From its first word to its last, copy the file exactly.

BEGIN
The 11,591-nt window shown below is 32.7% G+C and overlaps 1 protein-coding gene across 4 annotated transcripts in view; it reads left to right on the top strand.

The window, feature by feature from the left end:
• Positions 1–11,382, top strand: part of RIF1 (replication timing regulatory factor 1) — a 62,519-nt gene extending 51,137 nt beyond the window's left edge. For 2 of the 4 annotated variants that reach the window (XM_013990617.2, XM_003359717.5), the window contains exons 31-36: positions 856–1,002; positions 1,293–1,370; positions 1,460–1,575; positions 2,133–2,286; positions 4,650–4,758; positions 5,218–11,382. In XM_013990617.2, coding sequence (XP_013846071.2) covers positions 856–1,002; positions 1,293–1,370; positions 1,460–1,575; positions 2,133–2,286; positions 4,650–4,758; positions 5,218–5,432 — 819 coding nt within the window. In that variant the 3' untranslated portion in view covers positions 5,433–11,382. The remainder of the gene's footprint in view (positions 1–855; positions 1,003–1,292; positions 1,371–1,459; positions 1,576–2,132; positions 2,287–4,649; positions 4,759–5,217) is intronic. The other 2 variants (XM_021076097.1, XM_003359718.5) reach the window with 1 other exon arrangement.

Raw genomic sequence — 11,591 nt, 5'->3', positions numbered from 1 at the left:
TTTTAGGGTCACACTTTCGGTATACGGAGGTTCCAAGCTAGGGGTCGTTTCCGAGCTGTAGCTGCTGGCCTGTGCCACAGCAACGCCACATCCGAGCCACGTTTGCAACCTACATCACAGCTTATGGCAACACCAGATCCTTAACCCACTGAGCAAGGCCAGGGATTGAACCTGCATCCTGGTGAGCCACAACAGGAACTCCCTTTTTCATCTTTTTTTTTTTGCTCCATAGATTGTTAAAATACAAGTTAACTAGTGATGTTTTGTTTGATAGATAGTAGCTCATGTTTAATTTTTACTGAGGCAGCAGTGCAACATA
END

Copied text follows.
The 11,591-nt window shown below is 32.7% G+C and overlaps 1 protein-coding gene across 4 annotated transcripts in view; it reads left to right on the top strand.

The window, feature by feature from the left end:
• Positions 1–11,382, top strand: part of RIF1 (replication timing regulatory factor 1) — a 62,519-nt gene extending 51,137 nt beyond the window's left edge. For 2 of the 4 annotated variants that reach the window (XM_013990617.2, XM_003359717.5), the window contains exons 31-36: positions 856–1,002; positions 1,293–1,370; positions 1,460–1,575; positions 2,133–2,286; positions 4,650–4,758; positions 5,218–11,382. In XM_013990617.2, coding sequence (XP_013846071.2) covers positions 856–1,002; positions 1,293–1,370; positions 1,460–1,575; positions 2,133–2,286; positions 4,650–4,758; positions 5,218–5,432 — 819 coding nt within the window. In that variant the 3' untranslated portion in view covers positions 5,433–11,382. The remainder of the gene's footprint in view (positions 1–855; positions 1,003–1,292; positions 1,371–1,459; positions 1,576–2,132; positions 2,287–4,649; positions 4,759–5,217) is intronic. The other 2 variants (XM_021076097.1, XM_003359718.5) reach the window with 1 other exon arrangement.

Raw genomic sequence — 11,591 nt, 5'->3', positions numbered from 1 at the left:
TTTTAGGGTCACACTTTCGGTATACGGAGGTTCCAAGCTAGGGGTCGTTTCCGAGCTGTAGCTGCTGGCCTGTGCCACAGCAACGCCACATCCGAGCCACGTTTGCAACCTACATCACAGCTTATGGCAACACCAGATCCTTAACCCACTGAGCAAGGCCAGGGATTGAACCTGCATCCTGGTGAGCCACAACAGGAACTCCCTTTTTCATCTTTTTTTTTTTGCTCCATAGATTGTTAAAATACAAGTTAACTAGTGATGTTTTGTTTGATAGATAGTAGCTCATGTTTAATTTTTACTGAGGCAGCAGTGCAACATA